CP: Wonderful so far! The Art Paris team has been ultra professional and accommodating! But there are still many testing days ahead…

Widewalls: The “Amazones” exhibition will be on view at Art Paris. Are there any highlights you’d like to mention?

CP: With my Brazilian co-curator Maria do Carmo de Pontes, we have worked hard to present a display that is highly seductive and intriguing while alluding to the underlying tensions of the region, political tensions, social, racial inequalities.

We would like to encourage the public to look for the deeper meaning of works in the display. We have prepared captions that we hope will help achieve this. But it is also fine for the public to just enjoy our selection. Just come and see!

Widewalls: What do you expect from this year’s Art Paris in general, as its theme is tackling women artists’ production?

CP: Women artists have played an important role in the art scenes of Latin America. Some of the most prominent modern and contemporary artists of the region are female, such as Frida Kahlo in Mexico, Tarsila do Amaral, Lygia Clark, Lygia Pape, Anna Maria Maiolino, Beatriz Milhazes in Brazil, Beatriz Gonzalez and Doris Salcedo in Colombia, Gego in Venezuela, among others… Many of these women, who have played such crucial roles in their local scenes in the past, and even more so amongst contemporary artists, remain unknown outside of Latin America.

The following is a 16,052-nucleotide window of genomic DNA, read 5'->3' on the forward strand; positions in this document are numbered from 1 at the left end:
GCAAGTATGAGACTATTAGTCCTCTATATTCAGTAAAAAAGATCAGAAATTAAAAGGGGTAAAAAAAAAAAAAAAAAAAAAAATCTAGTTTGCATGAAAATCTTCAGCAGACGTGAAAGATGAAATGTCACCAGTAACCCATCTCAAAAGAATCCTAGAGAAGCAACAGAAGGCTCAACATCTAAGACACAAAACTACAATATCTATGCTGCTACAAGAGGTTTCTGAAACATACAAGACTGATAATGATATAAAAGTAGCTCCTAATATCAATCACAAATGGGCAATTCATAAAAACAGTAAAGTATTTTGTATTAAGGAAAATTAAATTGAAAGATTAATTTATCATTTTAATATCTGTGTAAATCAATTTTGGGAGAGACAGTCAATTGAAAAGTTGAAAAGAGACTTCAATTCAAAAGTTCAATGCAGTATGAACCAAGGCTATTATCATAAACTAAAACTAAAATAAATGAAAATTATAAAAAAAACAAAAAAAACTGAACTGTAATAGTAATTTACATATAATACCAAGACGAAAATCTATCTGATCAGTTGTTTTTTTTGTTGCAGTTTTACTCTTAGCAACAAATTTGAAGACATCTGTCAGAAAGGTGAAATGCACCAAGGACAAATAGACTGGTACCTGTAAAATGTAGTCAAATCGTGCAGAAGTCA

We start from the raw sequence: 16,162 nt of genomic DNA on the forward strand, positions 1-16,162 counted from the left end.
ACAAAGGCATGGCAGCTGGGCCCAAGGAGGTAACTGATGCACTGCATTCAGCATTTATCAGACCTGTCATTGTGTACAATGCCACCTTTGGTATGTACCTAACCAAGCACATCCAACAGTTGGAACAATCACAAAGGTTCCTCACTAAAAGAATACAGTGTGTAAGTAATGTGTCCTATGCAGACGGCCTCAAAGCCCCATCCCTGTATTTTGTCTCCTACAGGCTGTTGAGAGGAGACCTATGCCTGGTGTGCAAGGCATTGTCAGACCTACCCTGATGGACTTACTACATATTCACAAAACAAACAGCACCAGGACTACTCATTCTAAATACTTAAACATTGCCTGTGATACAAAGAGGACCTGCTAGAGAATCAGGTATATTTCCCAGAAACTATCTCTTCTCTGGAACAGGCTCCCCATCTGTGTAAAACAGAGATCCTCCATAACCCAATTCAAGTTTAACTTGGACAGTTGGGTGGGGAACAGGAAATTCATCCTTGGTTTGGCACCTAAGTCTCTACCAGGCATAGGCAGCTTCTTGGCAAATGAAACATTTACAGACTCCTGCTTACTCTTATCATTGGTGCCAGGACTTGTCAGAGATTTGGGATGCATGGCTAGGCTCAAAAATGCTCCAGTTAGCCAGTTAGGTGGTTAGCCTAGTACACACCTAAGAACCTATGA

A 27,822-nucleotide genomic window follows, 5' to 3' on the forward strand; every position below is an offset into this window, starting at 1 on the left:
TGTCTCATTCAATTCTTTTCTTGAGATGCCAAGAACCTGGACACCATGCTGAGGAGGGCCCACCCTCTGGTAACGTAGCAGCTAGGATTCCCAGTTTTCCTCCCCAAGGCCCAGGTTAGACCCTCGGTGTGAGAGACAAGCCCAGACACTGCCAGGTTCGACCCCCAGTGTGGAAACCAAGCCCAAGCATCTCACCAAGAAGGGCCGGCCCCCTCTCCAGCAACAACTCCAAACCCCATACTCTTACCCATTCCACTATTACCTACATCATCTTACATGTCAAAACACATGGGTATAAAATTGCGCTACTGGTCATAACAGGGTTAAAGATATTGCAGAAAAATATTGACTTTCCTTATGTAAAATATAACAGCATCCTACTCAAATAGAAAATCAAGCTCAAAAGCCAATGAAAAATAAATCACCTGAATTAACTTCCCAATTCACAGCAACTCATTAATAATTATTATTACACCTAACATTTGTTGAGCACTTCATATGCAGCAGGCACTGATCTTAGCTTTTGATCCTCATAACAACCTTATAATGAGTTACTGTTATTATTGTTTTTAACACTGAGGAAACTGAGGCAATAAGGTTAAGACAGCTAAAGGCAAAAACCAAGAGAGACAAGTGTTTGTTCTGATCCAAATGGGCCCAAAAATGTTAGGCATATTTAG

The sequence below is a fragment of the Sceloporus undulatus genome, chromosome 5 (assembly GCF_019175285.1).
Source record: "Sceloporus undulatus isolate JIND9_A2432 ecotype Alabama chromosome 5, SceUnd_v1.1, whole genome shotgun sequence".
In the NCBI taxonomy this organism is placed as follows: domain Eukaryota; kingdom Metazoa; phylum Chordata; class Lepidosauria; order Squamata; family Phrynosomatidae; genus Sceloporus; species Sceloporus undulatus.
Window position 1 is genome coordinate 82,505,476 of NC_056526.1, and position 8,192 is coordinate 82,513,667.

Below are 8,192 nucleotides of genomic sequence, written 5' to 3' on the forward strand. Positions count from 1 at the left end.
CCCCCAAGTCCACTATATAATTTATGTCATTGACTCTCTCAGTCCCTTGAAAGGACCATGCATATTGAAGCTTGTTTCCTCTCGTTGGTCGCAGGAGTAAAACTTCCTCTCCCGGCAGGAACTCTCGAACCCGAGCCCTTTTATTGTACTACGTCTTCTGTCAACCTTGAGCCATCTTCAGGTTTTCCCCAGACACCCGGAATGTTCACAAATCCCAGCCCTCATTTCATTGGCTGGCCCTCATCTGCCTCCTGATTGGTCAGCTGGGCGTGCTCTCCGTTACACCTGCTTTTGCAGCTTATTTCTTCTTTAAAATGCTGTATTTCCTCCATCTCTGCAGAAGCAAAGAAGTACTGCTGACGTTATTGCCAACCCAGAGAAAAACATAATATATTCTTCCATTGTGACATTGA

I hope the Fair will help change these perceptions. I am thrilled that Art Paris 2019 has committed to tackling these issues.

Artists on view in the Amazones exhibition: Claudia Andujar (Brazil, 1931) / Milena Bonilla (Colombia, 1975) / Sol Calero (Venezuela, 1982) / Patricia Camet (Peru, 1972) / Lygia Clark (Brazil, 1920-1988) / Donna Conlon (Panama, 1966) / Sandra Gamarra (Peru, 1972) / Ximena Garrido-Lecca (Peru, 1980) / Anna Bella Geiger (Brazil, 1933) / Sonia Gomes (Brazil, 1948) / Beatriz González (Colombia, 1938) / Sheila Hicks (United States, 1934) / Claudia Jaguaribe (Brazil, 1955) / Beatriz Milhazes (Brazil, 1961) / Maria Nepomuceno (Brazil, 1976) / Rivane Neuenschwander (Brazil, 1967) / Lucia Nogueira (Brazil, 1950-1998) / Lucia Pizzani (Venezuela, 1975) / Manuela Ribadaneira (Ecuador, 1966) / Mira Schendel (Brazil, 1919-1988) / Valeska Soares (Brazil, 1957) / Erika Verzutti (Brazil, 1971).

Featured image: Anna Bella Geiger – Historia do Brasil. Little Boys & Girls, 1975. Photograph., Courtesy collection of Catherine Petitgas; Portrait of Catherine Petitgas. All rights reserved. All images courtesy Art Paris.